A SNAKE, having made his hole close to the porch of a cottage, inflicted a mortal bite on the Cottager’s infant son.
Grieving over his loss, the Father decided to kill the Snake. The next day, when the Snake came out of its hole for food, the Laborer took up his axe, but by swinging too hastily, missed its head and cut off only the end of its tail.
After some time the Laborer, afraid that the Snake would bite him also, endeavored to make peace, and placed some bread and salt in the hole.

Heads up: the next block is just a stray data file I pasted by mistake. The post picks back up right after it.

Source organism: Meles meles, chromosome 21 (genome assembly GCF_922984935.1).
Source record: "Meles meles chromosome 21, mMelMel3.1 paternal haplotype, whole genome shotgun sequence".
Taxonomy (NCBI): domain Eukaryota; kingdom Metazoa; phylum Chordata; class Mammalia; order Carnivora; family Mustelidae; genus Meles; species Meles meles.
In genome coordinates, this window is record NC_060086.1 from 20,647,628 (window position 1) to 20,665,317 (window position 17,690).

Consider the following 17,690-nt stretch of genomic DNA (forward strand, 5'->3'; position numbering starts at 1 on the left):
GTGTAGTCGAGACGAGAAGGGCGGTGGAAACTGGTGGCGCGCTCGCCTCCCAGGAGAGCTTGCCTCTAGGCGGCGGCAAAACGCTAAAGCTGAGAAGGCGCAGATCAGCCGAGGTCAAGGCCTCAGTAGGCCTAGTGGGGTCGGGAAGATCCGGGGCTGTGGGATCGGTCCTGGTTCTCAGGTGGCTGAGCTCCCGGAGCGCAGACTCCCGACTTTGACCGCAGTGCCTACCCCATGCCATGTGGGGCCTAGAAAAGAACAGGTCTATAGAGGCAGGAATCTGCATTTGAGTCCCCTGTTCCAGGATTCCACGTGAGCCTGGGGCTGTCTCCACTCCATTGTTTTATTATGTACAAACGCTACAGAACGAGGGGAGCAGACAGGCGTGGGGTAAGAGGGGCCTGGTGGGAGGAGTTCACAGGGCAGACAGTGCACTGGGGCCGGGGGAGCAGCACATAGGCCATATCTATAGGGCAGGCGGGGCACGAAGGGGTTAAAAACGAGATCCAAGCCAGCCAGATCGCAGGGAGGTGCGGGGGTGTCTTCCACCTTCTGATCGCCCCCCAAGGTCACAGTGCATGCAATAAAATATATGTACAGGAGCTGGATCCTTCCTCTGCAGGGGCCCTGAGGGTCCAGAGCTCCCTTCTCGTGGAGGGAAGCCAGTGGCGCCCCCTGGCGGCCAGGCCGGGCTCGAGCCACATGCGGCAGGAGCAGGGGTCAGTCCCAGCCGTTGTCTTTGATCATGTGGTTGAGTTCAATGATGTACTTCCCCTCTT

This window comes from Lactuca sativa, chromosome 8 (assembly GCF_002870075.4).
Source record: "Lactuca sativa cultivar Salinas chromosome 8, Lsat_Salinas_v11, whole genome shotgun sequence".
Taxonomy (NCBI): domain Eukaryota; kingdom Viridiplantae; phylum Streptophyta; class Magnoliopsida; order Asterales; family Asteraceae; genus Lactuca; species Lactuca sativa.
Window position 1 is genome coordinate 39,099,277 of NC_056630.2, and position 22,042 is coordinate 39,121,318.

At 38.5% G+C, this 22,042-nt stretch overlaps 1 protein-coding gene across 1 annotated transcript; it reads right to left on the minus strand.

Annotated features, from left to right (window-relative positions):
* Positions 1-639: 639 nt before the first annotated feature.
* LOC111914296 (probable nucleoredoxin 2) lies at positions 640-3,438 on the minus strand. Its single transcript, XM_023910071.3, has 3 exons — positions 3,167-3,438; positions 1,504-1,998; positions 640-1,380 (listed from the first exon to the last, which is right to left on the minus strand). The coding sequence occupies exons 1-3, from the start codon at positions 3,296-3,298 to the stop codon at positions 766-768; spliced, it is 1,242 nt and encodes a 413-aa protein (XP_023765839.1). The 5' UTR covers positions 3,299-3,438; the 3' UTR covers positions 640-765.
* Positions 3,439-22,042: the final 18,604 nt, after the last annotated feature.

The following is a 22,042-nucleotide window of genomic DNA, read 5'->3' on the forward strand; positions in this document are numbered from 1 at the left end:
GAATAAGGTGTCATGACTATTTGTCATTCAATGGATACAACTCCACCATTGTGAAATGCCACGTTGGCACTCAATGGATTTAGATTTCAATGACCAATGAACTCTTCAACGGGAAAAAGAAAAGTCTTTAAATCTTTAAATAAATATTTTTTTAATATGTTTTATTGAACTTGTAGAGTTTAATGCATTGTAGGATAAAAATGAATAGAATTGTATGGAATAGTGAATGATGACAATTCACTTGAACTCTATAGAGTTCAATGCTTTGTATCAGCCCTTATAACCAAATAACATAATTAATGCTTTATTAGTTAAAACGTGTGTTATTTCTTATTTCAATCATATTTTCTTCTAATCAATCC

The Snake hissed: “There can never be peace between us; for whenever I see you I shall remember the loss of my tail, and whenever you see me you will be thinking of the death of your son.”
Moral: No one really forgets their injuries in the presence of the person who caused the injury.
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